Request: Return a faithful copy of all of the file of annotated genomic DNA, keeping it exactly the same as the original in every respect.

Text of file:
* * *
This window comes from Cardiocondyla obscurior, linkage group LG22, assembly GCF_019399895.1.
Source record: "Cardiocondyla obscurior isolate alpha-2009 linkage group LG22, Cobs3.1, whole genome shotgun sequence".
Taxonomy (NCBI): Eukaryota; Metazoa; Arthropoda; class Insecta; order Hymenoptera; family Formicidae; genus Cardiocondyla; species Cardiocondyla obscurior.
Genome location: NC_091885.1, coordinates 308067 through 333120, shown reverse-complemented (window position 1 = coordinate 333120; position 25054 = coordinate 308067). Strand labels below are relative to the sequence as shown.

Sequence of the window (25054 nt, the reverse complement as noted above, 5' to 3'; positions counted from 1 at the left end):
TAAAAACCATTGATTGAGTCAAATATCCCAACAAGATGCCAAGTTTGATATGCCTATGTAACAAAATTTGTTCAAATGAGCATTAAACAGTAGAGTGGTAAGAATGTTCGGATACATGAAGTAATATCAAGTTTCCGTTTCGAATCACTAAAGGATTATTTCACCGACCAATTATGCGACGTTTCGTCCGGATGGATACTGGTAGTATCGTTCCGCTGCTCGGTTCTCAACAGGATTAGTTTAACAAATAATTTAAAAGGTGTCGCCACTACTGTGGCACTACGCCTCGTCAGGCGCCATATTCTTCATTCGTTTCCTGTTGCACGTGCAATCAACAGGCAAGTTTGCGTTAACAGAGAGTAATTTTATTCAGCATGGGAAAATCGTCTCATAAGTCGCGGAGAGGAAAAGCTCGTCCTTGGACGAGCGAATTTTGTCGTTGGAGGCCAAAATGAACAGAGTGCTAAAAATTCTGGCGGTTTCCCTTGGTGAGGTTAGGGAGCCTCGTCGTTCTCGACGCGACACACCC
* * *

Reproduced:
This window comes from Cardiocondyla obscurior, linkage group LG22, assembly GCF_019399895.1.
Source record: "Cardiocondyla obscurior isolate alpha-2009 linkage group LG22, Cobs3.1, whole genome shotgun sequence".
Taxonomy (NCBI): Eukaryota; Metazoa; Arthropoda; class Insecta; order Hymenoptera; family Formicidae; genus Cardiocondyla; species Cardiocondyla obscurior.
Genome location: NC_091885.1, coordinates 308067 through 333120, shown reverse-complemented (window position 1 = coordinate 333120; position 25054 = coordinate 308067). Strand labels below are relative to the sequence as shown.

Sequence of the window (25054 nt, the reverse complement as noted above, 5' to 3'; positions counted from 1 at the left end):
TAAAAACCATTGATTGAGTCAAATATCCCAACAAGATGCCAAGTTTGATATGCCTATGTAACAAAATTTGTTCAAATGAGCATTAAACAGTAGAGTGGTAAGAATGTTCGGATACATGAAGTAATATCAAGTTTCCGTTTCGAATCACTAAAGGATTATTTCACCGACCAATTATGCGACGTTTCGTCCGGATGGATACTGGTAGTATCGTTCCGCTGCTCGGTTCTCAACAGGATTAGTTTAACAAATAATTTAAAAGGTGTCGCCACTACTGTGGCACTACGCCTCGTCAGGCGCCATATTCTTCATTCGTTTCCTGTTGCACGTGCAATCAACAGGCAAGTTTGCGTTAACAGAGAGTAATTTTATTCAGCATGGGAAAATCGTCTCATAAGTCGCGGAGAGGAAAAGCTCGTCCTTGGACGAGCGAATTTTGTCGTTGGAGGCCAAAATGAACAGAGTGCTAAAAATTCTGGCGGTTTCCCTTGGTGAGGTTAGGGAGCCTCGTCGTTCTCGACGCGACACACCC